A caring community of cooperating learners (CCoCL) is a classroom and by extension, a school in which every member, i.e. student, administrator, teacher, aide, parent, custodian, etc., is dedicated to doing his/her personal best while caring for others. In particular, each member of the CCoCL is personally responsible for his/her learning, and is also concerned about the academic, social, and emotional well-being of others. The values of the CCoCL (i.e. doing one’s personal best, caring for others, taking responsibility for others, respecting self and others) are discussed, debated, agreed upon, and evidenced through the daily interactions of its constituents. A school, which becomes a CCoCL is focused on academic achievement and positive social and emotional development.
An increasing amount of evidence pointing to the importance of creating a caring community of cooperating learners is appearing in the literature. For example, the following researchers report significant correlations between students participating within caring learning communities, and these variables:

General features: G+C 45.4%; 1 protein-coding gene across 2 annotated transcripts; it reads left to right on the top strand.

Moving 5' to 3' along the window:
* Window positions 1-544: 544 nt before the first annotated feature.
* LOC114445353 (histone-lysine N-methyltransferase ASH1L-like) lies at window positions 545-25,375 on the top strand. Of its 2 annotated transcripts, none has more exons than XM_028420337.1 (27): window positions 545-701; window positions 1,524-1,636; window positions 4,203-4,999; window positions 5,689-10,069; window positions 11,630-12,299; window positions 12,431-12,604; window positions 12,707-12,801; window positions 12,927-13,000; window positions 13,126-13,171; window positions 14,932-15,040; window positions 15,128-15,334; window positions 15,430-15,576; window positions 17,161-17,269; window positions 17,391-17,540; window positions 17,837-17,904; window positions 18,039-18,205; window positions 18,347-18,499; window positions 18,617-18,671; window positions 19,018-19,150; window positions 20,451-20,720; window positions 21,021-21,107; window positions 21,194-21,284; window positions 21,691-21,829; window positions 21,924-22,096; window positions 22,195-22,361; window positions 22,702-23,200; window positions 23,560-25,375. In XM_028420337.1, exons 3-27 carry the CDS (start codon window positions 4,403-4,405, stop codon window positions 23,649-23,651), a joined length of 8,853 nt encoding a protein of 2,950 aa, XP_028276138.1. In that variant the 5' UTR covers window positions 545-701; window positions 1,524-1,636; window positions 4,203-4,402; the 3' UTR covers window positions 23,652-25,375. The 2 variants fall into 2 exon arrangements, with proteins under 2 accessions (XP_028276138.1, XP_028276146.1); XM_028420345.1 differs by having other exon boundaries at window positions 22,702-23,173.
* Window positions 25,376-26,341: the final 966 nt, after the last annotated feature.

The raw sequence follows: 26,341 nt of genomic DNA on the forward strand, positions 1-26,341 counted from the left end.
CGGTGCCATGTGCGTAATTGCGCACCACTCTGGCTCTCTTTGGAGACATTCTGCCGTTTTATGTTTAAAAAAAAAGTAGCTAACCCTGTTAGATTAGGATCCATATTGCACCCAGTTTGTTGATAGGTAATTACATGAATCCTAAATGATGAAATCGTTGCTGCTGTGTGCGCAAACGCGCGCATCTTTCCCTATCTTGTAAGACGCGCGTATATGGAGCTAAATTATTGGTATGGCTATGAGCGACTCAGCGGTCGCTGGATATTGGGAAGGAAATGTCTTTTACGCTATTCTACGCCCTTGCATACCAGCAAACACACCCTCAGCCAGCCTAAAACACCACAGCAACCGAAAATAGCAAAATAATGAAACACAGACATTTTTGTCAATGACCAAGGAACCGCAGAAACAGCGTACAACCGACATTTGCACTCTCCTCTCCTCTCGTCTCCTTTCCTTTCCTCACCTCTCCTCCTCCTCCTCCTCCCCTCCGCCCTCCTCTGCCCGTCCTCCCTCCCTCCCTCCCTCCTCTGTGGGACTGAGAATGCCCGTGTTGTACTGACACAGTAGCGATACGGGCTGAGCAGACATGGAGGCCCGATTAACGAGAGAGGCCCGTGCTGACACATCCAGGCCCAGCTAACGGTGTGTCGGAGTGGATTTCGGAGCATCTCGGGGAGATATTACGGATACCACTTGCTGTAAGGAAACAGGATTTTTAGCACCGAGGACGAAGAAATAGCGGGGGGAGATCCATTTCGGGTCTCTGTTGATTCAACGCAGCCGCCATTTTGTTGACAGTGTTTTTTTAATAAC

· Improved academic motivation and achievement: D. Solomon, Battistich, Watson, Schaps & Lewis (2000), Battistich & Horn (1997), Shouse (1996)
· The development of pro-social and emotional competencies: D. Solomon, Battistich, Watson, Schaps & Lewis (2000)
· Ethical and altruistic behavior: Schaps, Battistich & D. Solomon, (1997), Higgins & Kohlberg (1984)
· Avoidance of behavioral problems such as violence and drug use: Resnick, et al., (1997), Gottfredson, Gottfredson & Hyhl (1993), Hawkins & Weiss (1985).
This increasing body of evidence done by researchers at the Developmental Studies Center, Oakland California (see http://www.devstu.org/page/articles-and-papers) and others suggest that a by product of creating a caring community of cooperating learners is the prevention, if not the reduction, in student disruptive classroom behavior.
On the next post we will share the first of four community building activities that can help transform a traditional classroom into a caring Jewish community of cooperating learners.
 This research is taken from a chapter written by Dr. Eric Schaps and his associates at the Developmental Studies Center, Oakland, CA: “Community in School as Key to Student Growth: Findings from the Child Development Project,” March, 2003.